In the tech world, cars catch a lot of heat for their environmental impact. But everything from a phone to a novelty electric fork has an environmental cost. Acer has tried to lower those costs a little with the Aspire Vero – here’s our Acer Aspire Vero review.
On the inside it’s your typical mid-range Acer Aspire laptop. Good specs for the money, sturdy build, enough power to do just about whatever you need. The Acer Aspire Vero is a little different on the outside, though, with a case and keyboard made partially from recycled plastic.
You can also register your Acer Aspire Vero at the Ecologi website to fund the planting of 100 trees, for additional carbon offsetting. Bonus green points.
This laptop is a pretty good advert for using what are often considered compromised plastics because the Aspire Vero is actually one of Acer’s better-looking laptops. The main compromise here is the screen, which isn’t hugely bright and has quite poor colour reproduction in its class.
The Acer Apire Vero starts at £649, and that particular spec is a totally sound buy. It has a 512GB SSD, 8GB RAM and an Intel Core i5. Our spec isn’t widely available, but you’ll pay £849-899 for a Vero with a Core i7 CPU, 1TB SSD and 16GB RAM. That is a lot for under a grand. While you’ll find criticisms in this review, it’s good to see Acer combine environmental awareness with that classic Aspire value.
PCR plastic is the big sell of the Acer Aspire Vero. It stands for post-consumer recycled plastic. That is plastic recovered from other products and packaging, melted down into a resin to be reused. This can lower the carbon footprint of its manufacture and offers a way to use some of the plastic waste we’re frequently told ends up in places where you hope it wouldn’t be. Mostly the sea.
The Acer Aspire Vero is an eco laptop of sorts, not that this change makes it environmentally neutral, of course. Its casing is 30% PCR, the rest presumably ‘virgin’ plastics that give Acer more control over the strength of the plastic and its finish. And making all the gubbins that goes in the case has a big old carbon footprint of its own.
Acer seems to have used this additional plastic to really lean into the recycled look. The Vero’s finish has a roughened texture of teeny-tiny embossed honeycomb shapes and a greeny-grey finish mottled with dots of grey and yellow. That may not sound too appetising, but it looks better in person.
And like Acer’s better budget and mid-range plastic laptops, the casing flex is not excessive — just a little if you press down fairly hard on the keyboard. The screen isn’t 100% stiff either, but that comes with the design: its display surface is plastic, not glass. To make a 15.6-inch screen rigid you need either metal or glass, neither of which are found here.
Acer also says it has made the Vero more easily upgradeable, by using standard screws. We’ve opened up a bunch of laptops. The screws are rarely the problem. Cases you can damage by pulling off the wrong bit first, or layered inner designs that seem like labyrinths, are.
We opened the Vero up for a look. The underside comes off easy enough. No YouTube tutorial is required. And both the SSD and RAM slots are easy to identify for anyone who has seen these components in the flesh before. However, 8GB of the RAM is soldered to the board, giving you access to just one system memory slot.
Acer is extra-generous with its RAM and SSD storage in the Vero, though. Hardly any people who should buy this laptop will need to upgrade it.
The main potential issues to note here are standard for the Vero’s class. It’s a 15.6-inch laptop, so is not quite as portable as a 14-inch one. And it weighs 1.8kg, around 500g more than the slim and light ideal. However, it will fit into a normal size rucksack.
We like the Acer Aspire Vero’s look well enough, but the screen raises perhaps the most serious issues. On paper it is exactly what we’d expect. You get 1080p resolution and a matt finish. The Vero uses an IPS panel, meaning it doesn’t look weird at an angle like the trashy TN screens you still see in some bargain basement laptops.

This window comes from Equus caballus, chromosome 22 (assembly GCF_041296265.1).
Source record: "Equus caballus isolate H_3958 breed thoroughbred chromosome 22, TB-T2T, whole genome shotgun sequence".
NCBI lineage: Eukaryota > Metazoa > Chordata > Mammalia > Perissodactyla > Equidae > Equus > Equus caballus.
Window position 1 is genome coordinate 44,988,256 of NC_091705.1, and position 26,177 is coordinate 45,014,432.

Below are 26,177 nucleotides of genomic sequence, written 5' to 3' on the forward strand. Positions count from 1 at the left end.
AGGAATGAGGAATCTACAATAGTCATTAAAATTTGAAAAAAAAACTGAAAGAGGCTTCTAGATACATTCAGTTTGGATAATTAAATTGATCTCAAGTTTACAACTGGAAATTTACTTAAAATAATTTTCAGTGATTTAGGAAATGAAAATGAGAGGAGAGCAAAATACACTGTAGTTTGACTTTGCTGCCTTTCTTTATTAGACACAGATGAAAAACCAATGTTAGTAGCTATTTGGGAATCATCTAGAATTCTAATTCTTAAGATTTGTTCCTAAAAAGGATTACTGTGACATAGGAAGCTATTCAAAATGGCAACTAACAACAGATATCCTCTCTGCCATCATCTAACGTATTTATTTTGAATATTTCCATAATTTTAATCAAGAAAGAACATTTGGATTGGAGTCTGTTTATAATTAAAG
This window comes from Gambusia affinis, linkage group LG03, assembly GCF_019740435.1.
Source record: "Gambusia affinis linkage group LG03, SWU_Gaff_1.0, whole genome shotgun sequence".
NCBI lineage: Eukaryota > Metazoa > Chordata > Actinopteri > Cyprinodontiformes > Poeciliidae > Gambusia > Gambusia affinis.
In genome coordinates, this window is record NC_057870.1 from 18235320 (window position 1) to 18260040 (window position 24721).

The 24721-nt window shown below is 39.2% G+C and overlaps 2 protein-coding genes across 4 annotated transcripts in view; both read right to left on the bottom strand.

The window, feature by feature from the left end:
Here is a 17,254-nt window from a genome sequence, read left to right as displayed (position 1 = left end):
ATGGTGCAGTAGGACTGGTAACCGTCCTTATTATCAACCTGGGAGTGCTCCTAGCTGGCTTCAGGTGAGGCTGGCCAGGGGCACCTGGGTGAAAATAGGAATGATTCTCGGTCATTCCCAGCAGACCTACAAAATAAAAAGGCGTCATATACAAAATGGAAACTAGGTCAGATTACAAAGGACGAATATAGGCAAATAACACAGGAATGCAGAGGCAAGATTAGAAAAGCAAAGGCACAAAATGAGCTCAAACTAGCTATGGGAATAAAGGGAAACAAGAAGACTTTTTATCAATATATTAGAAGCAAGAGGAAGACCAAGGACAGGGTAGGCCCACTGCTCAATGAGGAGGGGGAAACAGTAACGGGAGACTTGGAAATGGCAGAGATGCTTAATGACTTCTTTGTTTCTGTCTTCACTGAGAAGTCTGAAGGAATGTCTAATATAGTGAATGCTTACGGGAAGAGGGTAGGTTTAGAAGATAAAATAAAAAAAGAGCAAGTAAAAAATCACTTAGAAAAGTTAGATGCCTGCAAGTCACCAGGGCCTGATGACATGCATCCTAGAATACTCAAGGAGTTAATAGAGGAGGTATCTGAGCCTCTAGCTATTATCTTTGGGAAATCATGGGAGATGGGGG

However, colour reproduction is pretty poor. It’s something we noticed within three seconds of Windows 11 booting for the first time. Red app icons that should pop look more like pastel shades, and while we find the limited saturation of blues and greens a little less obvious, it’s still there.
A colorimeter tells you exactly how bad the situation is. It’s a display-testing tool that can analyse the range of colours a display can reproduce.
The Aspire Vero hits just 61% of sRGB, the classic standard for laptop displays. While a £700 laptop with the Vero’s specs can certainly get by without 100% coverage, we’d hope to see closer to 75-80% in 2022. The higher you get, the less obvious that undersaturation is.
43% coverage of the deeper DCI P3 standard, which Apple now uses to grade its MacBook screens, should tell you the Aspire Vero is not a laptop to buy for photo editing, video editing or any kind of art creation beyond a hobbyist level. This display has significantly worse colour than even pretty cheap smartphones.
Maximum brightness is not impressive either, at 269 nits. We’d ideally hope to see closer to 300-320 nits in a laptop like this. However, high brightness is more crucial in a laptop with a glossy screen. The Aspire Vero has a matt one.
To give it a real-world road test we worked outside with the laptop for a while on a crisp, cold February morning in London. The Vero fared OK. As long as the sun isn’t blasting right into the display, you can comfortably work on basics like document writing. Games and videos won’t look so good. The Aspire Vero has a pretty basic display, and we have seen significantly better from laptops around £700. It’s not a touchscreen either, and while the display bezels are not embarrassingly large, they are chunkier than some.
Keyboard and touchpad
There’s nothing too dramatic going on in the Aspire Vero’s keyboard. In typical 15.6-inch laptop-style, there’s a NUM pad off to the side. Acer has squished these keys horizontally a little, which is a great move as it means the primary keys are not shunted to the left too much. This can feel odd and uncomfortable if you’re accustomed to a NUM pad-free portable laptop. We are, and had no problems transitioning here.
The keyboard is backlit, but there’s no control over the light level. It’s on or off. Key feel is fine if nothing special.
Travel is the standard millimetre and change, there’s OK resistance at the actuation point and these keys feel fast to type on. The Acer Aspire Vero does not have a deep dish meaty keyboard, or one of those contentious ultra-shallow ones.
PCR returns here too. The key caps are 50% recycled plastic. And Acer has reversed the “R” and “E” characters to highlight the recycled angle. Edgy stuff.